*Republished from the September 2015 issue of The Kayseean
By Rachel Burrus
On August 26, 2015, King University’s opening convocation took place at First Presbyterian Church on Florida Avenue, which was quite the change from holding the services at the campus’ chapel. After the traditional processional, interim president Dr. Richard Ray welcomed students, faculty, and staff. Dr. Shannon Harris introduced the speaker, Dr. Nicholas Wolterstorff, who delivered a powerful convocation address on “What is a College Education for?”
This speech was specially tailored for King University’s purposes and offered deep reflection concerning the distinctly traditional, Presbyterian Christian higher education. Dr. Wolterstorff stressed early on in the address that we live “in economically turbulent times.” Technological advances and social revolutions inhibit relying on tradition, or so it seems on a broad spectrum. Dr. Wolterstorff asked the congregation what is the social context that is present within higher education offered at King University. What should be the goal? The answer is simply that graduates should hope in playing certain social roles upon entering the real world.
In past societies, roles were ascribed to individuals without a choice of alteration. Now, in America, individuals possess the freedom; and, in fact, must choose their social roles. For upcoming graduates, hope should be placed in having the necessary equipment for future societal roles, not solely job training. From a philosophical standpoint, Dr. Wolterstorff offered three points in occupational advice.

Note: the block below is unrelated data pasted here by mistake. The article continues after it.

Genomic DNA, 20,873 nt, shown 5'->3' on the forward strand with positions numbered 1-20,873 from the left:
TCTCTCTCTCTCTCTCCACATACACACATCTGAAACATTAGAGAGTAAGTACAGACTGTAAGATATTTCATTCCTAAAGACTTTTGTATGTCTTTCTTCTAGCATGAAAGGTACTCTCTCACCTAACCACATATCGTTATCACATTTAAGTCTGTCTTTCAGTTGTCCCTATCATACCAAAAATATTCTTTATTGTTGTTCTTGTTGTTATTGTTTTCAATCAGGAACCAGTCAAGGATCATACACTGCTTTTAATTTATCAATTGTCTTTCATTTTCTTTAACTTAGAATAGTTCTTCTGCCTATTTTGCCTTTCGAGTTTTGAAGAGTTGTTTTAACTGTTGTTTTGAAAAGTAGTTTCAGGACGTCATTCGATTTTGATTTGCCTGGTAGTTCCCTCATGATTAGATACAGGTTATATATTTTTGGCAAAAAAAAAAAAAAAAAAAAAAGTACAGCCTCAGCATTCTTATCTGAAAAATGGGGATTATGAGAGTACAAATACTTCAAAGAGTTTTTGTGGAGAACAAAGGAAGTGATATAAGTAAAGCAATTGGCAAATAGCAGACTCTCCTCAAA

Firstly, he recommended that one must seek something that one is good at and possesses a natural talent in. Secondly, along with this talent, what one pursues must give one fulfillment. Lastly, in what Dr. Wolterstorff stated was most important, one must ask if this pursuit is worthwhile. In doing this, is one “faithful to God” while also providing genuine service to fellow human beings?
Dr. Wolterstorff ended his address on a powerful note – that in collegiate liberal arts education, one’s eyes behold the “wonder and awe at the intricacy of God’s creation” while also having genuine horror at the tragedies human beings are capable of committing against mankind and the earth. Wolterstorff closed by stressing, in liberal arts education, we must continue earnestly asking ourselves if we understand and acknowledge both wonder and horror. “Is such education still possible now in this place? Or is its day over? Is collegiate education now just job training?” concludes Dr. Wolterstorff.